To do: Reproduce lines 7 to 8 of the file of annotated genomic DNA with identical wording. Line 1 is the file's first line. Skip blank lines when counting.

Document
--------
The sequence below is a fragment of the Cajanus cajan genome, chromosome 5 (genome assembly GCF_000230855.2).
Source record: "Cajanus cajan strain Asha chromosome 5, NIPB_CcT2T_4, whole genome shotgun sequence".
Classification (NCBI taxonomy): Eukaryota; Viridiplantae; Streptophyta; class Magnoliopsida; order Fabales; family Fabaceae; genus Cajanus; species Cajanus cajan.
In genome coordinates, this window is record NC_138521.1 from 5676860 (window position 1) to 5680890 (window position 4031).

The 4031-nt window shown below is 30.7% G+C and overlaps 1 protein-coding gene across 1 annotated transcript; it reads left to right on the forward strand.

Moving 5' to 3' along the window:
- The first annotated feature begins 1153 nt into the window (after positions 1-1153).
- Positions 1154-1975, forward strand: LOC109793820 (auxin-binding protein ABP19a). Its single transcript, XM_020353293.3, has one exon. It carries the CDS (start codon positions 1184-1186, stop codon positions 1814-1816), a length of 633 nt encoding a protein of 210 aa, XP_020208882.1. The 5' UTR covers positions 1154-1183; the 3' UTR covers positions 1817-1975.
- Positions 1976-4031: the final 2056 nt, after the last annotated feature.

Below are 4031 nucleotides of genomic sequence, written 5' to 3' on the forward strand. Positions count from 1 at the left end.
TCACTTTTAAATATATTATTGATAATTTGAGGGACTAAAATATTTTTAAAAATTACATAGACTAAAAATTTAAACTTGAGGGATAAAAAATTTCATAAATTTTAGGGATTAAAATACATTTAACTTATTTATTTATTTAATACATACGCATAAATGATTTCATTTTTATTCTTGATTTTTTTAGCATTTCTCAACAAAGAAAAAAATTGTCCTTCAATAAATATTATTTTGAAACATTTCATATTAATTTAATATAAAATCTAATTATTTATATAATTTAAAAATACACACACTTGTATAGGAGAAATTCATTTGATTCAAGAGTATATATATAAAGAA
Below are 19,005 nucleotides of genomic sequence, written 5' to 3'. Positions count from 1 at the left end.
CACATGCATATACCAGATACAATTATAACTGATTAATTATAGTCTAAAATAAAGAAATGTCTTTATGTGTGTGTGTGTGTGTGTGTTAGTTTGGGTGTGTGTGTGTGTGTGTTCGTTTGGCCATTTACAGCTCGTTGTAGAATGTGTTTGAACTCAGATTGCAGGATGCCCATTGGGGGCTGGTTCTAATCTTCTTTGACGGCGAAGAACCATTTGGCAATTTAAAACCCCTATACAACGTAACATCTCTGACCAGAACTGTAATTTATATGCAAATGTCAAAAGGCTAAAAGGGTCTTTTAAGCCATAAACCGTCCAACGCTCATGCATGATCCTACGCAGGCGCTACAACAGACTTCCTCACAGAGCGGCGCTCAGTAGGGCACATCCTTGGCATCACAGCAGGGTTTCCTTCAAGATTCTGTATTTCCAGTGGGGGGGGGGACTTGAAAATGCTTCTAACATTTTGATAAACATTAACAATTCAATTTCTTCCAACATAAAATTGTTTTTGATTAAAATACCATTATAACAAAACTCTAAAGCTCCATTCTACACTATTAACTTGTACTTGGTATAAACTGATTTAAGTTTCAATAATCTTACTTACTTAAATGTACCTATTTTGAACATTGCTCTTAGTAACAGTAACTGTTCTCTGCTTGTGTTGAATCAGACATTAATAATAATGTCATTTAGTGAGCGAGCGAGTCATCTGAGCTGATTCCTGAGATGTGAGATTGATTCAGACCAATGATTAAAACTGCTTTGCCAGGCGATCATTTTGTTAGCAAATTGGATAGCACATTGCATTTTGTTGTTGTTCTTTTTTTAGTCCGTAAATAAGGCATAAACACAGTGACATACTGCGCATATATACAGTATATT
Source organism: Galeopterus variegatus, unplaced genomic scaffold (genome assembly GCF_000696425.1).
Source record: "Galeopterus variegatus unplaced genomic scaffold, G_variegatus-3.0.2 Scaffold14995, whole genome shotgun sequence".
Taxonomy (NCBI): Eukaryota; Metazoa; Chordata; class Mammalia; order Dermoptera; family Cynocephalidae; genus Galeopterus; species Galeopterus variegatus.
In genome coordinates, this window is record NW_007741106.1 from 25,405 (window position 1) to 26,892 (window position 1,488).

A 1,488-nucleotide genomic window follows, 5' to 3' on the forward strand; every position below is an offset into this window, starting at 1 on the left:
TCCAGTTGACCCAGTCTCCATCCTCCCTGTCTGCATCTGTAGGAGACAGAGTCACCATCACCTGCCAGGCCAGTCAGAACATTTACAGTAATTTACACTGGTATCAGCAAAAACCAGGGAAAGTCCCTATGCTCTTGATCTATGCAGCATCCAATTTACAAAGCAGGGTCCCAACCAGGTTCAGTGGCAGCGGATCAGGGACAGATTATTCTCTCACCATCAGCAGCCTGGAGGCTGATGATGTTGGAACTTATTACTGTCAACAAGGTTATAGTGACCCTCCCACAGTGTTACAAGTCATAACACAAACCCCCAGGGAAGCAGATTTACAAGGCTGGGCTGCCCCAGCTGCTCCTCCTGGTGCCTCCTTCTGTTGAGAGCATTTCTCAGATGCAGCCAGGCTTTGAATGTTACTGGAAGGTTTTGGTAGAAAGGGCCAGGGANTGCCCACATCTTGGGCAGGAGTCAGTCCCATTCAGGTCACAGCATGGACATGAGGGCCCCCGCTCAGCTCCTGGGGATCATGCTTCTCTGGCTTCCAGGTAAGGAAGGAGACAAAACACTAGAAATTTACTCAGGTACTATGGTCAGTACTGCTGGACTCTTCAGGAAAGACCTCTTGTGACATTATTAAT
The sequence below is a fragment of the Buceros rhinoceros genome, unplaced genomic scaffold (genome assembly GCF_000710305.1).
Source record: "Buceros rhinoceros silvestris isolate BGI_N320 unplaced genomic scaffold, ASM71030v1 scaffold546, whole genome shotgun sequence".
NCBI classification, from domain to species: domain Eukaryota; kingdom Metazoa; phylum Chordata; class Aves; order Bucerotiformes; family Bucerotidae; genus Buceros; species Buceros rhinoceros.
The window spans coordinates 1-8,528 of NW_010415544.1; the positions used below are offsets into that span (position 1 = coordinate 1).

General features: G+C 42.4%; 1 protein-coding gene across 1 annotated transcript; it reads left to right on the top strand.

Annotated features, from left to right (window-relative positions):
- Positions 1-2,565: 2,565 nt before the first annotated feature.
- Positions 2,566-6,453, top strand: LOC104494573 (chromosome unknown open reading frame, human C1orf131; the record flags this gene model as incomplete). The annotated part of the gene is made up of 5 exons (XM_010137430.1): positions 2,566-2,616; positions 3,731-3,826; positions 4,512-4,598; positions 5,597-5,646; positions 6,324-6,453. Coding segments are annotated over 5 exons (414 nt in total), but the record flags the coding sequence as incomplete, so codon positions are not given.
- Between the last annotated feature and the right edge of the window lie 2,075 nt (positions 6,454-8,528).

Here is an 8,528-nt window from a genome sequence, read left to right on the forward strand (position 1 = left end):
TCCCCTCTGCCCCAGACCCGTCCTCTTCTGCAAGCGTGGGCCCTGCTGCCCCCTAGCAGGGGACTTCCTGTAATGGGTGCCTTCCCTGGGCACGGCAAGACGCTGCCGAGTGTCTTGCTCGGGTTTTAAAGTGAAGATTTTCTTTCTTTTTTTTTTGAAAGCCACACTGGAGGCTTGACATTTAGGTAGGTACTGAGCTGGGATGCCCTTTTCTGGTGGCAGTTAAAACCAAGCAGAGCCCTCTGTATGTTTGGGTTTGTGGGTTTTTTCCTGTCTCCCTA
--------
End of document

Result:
- The first annotated feature begins 1153 nt into the window (after positions 1-1153).
- Positions 1154-1975, forward strand: LOC109793820 (auxin-binding protein ABP19a). Its single transcript, XM_020353293.3, has one exon. It carries the CDS (start codon positions 1184-1186, stop codon positions 1814-1816), a length of 633 nt encoding a protein of 210 aa, XP_020208882.1. The 5' UTR covers positions 1154-1183; the 3' UTR covers positions 1817-1975.